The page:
|my new peelers|
One of my daughters gave me a recipe for a delicious butternut squash soup, which I wanted to make. So I went to my local supermarket and saw whole butternut squashes at ridiculously cheap prices. I also saw peeled and sectioned butternut squashes at twice the price. But the cut-up squash looked a little sad--a bit dry, I thought. So I bought the whole squash.
Only later did I realize what a pain in the neck it is to peel a butternut squash. My regular swivel peeler just wasn't up to the job. It slipped and slithered over the skin, not getting any traction. Finally, I gave up on it and just used a paring knife. But I suspected that there had to be a better tool.
The next day, I stopped by Kitchen Outfitters. I felt somewhat guilty corralling a sales clerk to discuss the pros and cons of something as cheap as a vegetable peeler, but the clerk treated my request thoughtfully. She suggested two different types of peelers, and I bought both. The black one shown above is different from my regular swivel peeler, because it has a serrated blade and padded handle. It is called the Messermeister Pro Touch Serrated Swivel Peeler, and it worked like a charm. It cost around $8. So did the red Kuhn Rikon Swiss Peeler, which cost less than $4.
Now that you know how to win the battle with the butternut, here's the recipe for a soup that tastes sinfully rich but is not. It's also very quick to make, less than an hour. I've adapted my daughter's recipe so it reflects the soup that I made--her recipe gave options that I ignored.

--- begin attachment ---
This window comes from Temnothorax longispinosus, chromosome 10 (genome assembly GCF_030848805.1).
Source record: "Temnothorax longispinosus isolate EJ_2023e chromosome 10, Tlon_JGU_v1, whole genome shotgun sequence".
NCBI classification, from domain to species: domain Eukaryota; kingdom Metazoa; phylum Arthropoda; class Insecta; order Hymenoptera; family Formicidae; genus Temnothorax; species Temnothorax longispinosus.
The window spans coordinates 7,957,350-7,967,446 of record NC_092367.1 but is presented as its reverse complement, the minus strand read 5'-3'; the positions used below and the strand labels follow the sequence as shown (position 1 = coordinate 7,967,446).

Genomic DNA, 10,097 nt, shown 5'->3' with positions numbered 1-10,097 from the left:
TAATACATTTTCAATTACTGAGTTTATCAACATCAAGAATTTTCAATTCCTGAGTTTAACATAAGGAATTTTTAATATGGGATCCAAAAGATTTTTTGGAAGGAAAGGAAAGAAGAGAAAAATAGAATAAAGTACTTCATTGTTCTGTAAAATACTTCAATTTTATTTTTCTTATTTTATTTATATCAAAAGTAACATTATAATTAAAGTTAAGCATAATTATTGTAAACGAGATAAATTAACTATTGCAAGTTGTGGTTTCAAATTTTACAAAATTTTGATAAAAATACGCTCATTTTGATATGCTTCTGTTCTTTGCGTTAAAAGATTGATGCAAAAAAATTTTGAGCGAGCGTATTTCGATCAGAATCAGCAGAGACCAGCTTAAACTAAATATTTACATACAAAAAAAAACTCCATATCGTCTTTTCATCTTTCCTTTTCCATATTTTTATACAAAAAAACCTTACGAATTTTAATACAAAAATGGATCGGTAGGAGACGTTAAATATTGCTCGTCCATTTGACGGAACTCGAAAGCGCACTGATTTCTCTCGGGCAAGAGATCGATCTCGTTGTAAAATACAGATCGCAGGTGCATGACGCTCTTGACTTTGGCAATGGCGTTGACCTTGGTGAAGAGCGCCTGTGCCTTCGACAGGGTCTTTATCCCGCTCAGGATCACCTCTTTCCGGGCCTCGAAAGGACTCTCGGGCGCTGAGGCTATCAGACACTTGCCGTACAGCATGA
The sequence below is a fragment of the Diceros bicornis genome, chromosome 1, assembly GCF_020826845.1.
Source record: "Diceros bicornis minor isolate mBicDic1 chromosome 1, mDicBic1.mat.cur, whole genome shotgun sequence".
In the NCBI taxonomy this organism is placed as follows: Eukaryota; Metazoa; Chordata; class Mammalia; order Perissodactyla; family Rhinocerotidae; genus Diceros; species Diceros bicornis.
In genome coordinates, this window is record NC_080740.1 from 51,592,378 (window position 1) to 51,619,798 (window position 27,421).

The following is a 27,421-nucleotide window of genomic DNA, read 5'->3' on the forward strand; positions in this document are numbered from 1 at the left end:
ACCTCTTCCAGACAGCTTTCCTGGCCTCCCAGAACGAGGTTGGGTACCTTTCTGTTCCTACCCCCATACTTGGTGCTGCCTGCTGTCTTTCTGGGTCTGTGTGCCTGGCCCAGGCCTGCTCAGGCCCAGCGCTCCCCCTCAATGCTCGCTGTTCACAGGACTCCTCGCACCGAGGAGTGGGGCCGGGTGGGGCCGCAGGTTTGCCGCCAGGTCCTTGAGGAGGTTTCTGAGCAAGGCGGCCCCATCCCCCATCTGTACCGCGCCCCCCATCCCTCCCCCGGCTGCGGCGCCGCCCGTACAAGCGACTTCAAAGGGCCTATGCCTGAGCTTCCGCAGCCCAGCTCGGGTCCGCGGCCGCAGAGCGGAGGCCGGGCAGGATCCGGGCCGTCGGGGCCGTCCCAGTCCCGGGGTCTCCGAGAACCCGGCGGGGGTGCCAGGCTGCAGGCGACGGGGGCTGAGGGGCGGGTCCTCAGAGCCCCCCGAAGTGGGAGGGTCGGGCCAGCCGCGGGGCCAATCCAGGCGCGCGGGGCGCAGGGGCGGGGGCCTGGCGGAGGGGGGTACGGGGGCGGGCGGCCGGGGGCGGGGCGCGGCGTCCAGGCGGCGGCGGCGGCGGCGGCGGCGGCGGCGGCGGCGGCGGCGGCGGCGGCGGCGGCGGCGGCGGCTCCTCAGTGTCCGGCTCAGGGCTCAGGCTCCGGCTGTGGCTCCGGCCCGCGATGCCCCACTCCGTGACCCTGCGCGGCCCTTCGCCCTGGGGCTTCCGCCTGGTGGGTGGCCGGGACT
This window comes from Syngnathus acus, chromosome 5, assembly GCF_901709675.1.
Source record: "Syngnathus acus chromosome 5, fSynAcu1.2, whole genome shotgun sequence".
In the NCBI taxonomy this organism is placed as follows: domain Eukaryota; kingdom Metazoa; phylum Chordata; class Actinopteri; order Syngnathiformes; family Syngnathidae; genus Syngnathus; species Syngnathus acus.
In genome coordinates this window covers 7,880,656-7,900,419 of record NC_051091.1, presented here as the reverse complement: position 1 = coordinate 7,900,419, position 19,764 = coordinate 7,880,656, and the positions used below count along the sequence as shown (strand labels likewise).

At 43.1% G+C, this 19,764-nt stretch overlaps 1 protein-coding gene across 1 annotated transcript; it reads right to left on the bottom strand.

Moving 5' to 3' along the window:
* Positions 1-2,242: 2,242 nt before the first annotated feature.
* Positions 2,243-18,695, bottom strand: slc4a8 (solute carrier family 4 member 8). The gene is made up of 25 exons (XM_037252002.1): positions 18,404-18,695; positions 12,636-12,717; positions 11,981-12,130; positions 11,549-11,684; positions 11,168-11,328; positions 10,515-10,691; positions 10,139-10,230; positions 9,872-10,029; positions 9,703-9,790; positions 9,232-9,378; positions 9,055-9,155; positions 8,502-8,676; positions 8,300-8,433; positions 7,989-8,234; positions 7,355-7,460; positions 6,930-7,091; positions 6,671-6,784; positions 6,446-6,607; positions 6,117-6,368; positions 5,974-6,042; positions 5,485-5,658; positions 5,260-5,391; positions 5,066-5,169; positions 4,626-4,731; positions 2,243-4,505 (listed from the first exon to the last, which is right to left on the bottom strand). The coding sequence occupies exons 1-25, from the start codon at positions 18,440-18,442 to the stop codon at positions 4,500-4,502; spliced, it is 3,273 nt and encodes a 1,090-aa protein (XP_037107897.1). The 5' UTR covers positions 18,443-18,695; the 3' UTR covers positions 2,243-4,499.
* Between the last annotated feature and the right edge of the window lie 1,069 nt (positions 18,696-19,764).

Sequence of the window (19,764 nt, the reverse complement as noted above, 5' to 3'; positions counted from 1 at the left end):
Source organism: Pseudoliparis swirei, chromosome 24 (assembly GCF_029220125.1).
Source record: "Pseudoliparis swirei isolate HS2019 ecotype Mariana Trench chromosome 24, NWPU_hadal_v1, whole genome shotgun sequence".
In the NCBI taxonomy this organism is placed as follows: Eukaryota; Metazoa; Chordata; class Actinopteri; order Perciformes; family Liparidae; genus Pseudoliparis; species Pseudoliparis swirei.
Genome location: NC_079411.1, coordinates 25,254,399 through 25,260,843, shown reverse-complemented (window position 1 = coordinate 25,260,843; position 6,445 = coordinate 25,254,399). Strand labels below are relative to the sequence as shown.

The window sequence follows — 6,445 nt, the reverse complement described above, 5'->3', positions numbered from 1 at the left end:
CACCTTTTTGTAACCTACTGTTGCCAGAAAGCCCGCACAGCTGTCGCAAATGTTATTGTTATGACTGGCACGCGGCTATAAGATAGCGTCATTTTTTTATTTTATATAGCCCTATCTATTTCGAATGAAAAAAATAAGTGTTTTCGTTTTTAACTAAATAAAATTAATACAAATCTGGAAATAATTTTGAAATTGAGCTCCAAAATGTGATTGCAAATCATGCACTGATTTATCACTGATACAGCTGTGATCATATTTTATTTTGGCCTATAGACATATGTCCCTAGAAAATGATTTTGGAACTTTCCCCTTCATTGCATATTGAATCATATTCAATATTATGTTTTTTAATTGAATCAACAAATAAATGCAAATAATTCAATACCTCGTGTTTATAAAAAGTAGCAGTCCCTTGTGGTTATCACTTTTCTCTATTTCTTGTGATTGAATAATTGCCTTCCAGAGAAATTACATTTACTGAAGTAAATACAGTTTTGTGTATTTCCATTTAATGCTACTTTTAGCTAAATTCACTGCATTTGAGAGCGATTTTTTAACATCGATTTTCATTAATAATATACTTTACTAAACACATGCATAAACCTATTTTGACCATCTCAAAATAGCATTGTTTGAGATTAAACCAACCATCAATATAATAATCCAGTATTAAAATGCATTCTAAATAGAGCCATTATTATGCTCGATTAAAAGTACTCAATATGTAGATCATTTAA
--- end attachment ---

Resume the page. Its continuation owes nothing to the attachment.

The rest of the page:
Butternut Ginger Soup
- 2 TBSP butter
- 1 medium onion
- 2 TBSP dry sherry
- 1 butternut squash halved, seeded, peeled and cut into 1/2 inch cubes (about 5 cups)
- 2 cups chicken broth
- 1/2 tsp salt
- ground pepper
- 1 tsp ground ginger
- 1 cup milk
1. Heat butter in large saucepan over medium-high heat. Add onion and saute until golden, about 5 minutes. Add sherry and squash. Cook, stirring until sherry evaporates, about 30 seconds.
2. Add stock, salt and pepper to taste, and ginger to the pan. Reduce heat and simmer everything about half an hour, or until squash is soft.
3. Add 3/4 cup milk and blend, using either a stick blender or a counter-top blender. Reheat and taste for seasoning. Add a bit more milk if too thick, but the texture should be very creamy.
Serve with croutons or chopped chives on top.